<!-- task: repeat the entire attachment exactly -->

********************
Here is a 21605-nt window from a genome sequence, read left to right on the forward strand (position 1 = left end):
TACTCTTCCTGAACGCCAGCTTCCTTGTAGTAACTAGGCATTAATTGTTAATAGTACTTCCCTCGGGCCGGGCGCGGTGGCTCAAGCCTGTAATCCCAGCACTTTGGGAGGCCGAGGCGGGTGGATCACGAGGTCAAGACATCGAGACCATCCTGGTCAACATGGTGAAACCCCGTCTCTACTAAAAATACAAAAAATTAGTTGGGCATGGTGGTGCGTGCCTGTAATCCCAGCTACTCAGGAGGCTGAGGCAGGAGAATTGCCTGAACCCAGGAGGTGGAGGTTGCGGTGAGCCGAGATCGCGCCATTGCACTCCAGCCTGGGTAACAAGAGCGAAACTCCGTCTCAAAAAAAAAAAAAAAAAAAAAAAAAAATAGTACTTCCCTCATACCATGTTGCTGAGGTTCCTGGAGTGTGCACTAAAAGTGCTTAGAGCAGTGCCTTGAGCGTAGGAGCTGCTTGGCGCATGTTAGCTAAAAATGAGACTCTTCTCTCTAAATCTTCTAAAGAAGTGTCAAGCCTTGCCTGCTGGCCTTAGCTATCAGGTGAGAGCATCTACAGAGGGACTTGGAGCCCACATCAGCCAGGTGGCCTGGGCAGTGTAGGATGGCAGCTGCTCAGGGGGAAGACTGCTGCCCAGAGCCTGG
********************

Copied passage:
Here is a 21605-nt window from a genome sequence, read left to right on the forward strand (position 1 = left end):
TACTCTTCCTGAACGCCAGCTTCCTTGTAGTAACTAGGCATTAATTGTTAATAGTACTTCCCTCGGGCCGGGCGCGGTGGCTCAAGCCTGTAATCCCAGCACTTTGGGAGGCCGAGGCGGGTGGATCACGAGGTCAAGACATCGAGACCATCCTGGTCAACATGGTGAAACCCCGTCTCTACTAAAAATACAAAAAATTAGTTGGGCATGGTGGTGCGTGCCTGTAATCCCAGCTACTCAGGAGGCTGAGGCAGGAGAATTGCCTGAACCCAGGAGGTGGAGGTTGCGGTGAGCCGAGATCGCGCCATTGCACTCCAGCCTGGGTAACAAGAGCGAAACTCCGTCTCAAAAAAAAAAAAAAAAAAAAAAAAAAATAGTACTTCCCTCATACCATGTTGCTGAGGTTCCTGGAGTGTGCACTAAAAGTGCTTAGAGCAGTGCCTTGAGCGTAGGAGCTGCTTGGCGCATGTTAGCTAAAAATGAGACTCTTCTCTCTAAATCTTCTAAAGAAGTGTCAAGCCTTGCCTGCTGGCCTTAGCTATCAGGTGAGAGCATCTACAGAGGGACTTGGAGCCCACATCAGCCAGGTGGCCTGGGCAGTGTAGGATGGCAGCTGCTCAGGGGGAAGACTGCTGCCCAGAGCCTGG